Years after the events of the original Peter Pan, Wendy’s daughter Jane discovers her mother’s stories were true, and Captain Hook still has a score to settle.
Directed by Robin Budd and Donovan Cook.
Disney sequels have a dubious reputation; rather than feeling like a genuine continuation of certain stories, they often felt like a money grab. Most disheartening about these sequels is the distinct lack of quality compared to the originals; Disney often employed their television animation division to create these sequels, and it shows.
Which brings us to Return to Neverland, the 2002 sequel to the 1953 classic. Like many other Disney sequels, Neverland was produced by Disney’s television animation division for a direct-to-video release, but the studio decided to release it theatrically. It is easy to see why: the animation is actually quite good, and compares favorably to the original. It isn’t on the level of their modern classics, but it isn’t bad. The animation frame rate isn’t where it should be, but it is obvious the Disney artists really put some effort into this. As a result, Return to Neverland was a modest hit, and has enjoyed some success on home video as well.
The film is set a number of years after the original, right in the middle of the German blitz of World War II. Wendy is now a mother with two small children, and her husband is off at war. Her no-nonsense daughter Jane doesn’t care much for her mother’s stories about Peter Pan, Captain Hook, and Neverland, and she resents her mother for attempts to coddle her and her younger brother with them.
That all changes when Hook and company show up at her window, looking for Wendy and a chance at revenge. Jane is taken to Neverland, and it is up to Peter and the Lost Boys to rescue her. Jane, however, is no damsel in distress, exhibiting her own brand of girl power as they look to foil Hook’s plans.
While the film certainly looks great, and has most of the key Peter Pan elements (no Indians this time around due to political correctness), it really doesn’t have the spark of originality or sense of fun that the original had. It is far too serious for young kids to get into. The themes of war, conflicts with parents, and an extended section in which Tinkerbell almost dies slow the film down and send kids mixed emotions. When it focuses on the antics of Hook and Smee, the film picks up and is fairly enjoyable.
Also bothersome is the use of modern music at points, especially Jonatha Brooks’ use of a somber anthem for the film’s theme. I don’t understand the logic, especially when Disney owns the rights to the original music that could have been used again. The soundtrack does use a few of the musical themes at times, but they are brief.
Return to Neverland may not be a classic on the level of the original, but it works on enough levels to entertain most kids (very young children might find it tedious, however). The animation is excellent, and the film finishes strong. The voice acting is excellent: voice-over legend Corey Burton is absolutely fantastic channeling the late Hans Conreid to bring Captain Hook back to life.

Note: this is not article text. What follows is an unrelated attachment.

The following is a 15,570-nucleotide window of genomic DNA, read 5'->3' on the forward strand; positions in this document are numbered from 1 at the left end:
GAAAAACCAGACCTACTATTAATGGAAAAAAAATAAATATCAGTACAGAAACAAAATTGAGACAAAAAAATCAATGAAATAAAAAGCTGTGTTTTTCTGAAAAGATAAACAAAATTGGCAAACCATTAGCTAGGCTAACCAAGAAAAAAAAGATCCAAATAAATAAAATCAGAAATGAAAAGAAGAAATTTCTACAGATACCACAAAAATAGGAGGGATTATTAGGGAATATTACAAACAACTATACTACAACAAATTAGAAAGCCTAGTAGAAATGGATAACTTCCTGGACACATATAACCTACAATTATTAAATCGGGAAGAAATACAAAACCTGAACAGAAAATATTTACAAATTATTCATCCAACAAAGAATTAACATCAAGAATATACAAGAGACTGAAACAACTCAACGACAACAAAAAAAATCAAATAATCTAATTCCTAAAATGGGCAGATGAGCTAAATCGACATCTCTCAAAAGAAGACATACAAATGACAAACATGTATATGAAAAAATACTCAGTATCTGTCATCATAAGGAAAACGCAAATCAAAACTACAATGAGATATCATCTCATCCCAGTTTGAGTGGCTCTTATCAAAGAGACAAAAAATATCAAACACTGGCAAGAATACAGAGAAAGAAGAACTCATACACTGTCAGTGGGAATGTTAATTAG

A bit of trivia about the film: Clive Revill, who voiced the Emperor in the original version of The Empire Strikes Back, and Frank Welker, the voice of Megatron in the Transformers cartoons, both voice minor unnamed characters in the film. Blayne Weaver, who replaced the late Bobby Driscoll as the voice of Peter Pan, was actually in his mid-twenties when he pulled off the voice of the boy who never grew up.
VIDEO AND AUDIO
The high-definition video transfer is excellent, presenting a bright, bold image with nice detail and good color. The stills used for this review are screenshots from our DVD review copy, so you can see the quality apparent even in the standard definition transfer. Audio is an excellent English 5.1 DTS-HD Master Audio soundtrack, with a deep, rich sound when the music stirs, and clear separation in the channels for the dialogue. French and Spanish 5.1 Dolby Digital tracks are included as well.
Five deleted scenes are included on the disc, several of which are musical numbers. They make for an interesting watch; one scene in particular made me wish it was included in the final film (a rare thing for often boring deleted scenes). It was a song written especially for Captain Hook (“I’ll Give You One Guess”) that was fun and catchy, a nice turn given the film’s often somber mood.
Jonatha Brooke performs the signature song “I’ll Try” in a short music video included in the special features. A “Pixie Previews” section features five animated CGI shorts starring TinkerBell and the Disney Fairies. They very short, but cute and fun.
The Blu-ray set we reviewed included a DVD and a digital copy as well. I’ve become a fan of digital copies, as having Disney movies accessible by iPad, tablet, or smartphone via VUDU or iTunes is a nice extra for parents.
THE BOTTOM LINE: BUY IT OR REDBOX IT?
Ratings (1-10 scale)
Overall score: 7
Return to Neverland never reaches classic status, but it has its moments, and the look is very much in line with the original. A strong technical presentation and some decent extras (especially if your little girl is a Tinkerball fan) makes this a solid release.
Release Date: August 20, 2013
Running time: 72 minutes
Aspect ratio: 1.66:1
Audio: English 5.1 DTS-HD Master Audio, Spanish and French 5.1 Dolby Digital
Subtitles: English for the Hearing Impaired, English, French, Spanish
Special Features: Five deleted scenes; “I’ll Try” music video by Jonatha Brooke, Five “Pixie Previews.
Label: Walt Disney Home Entertainment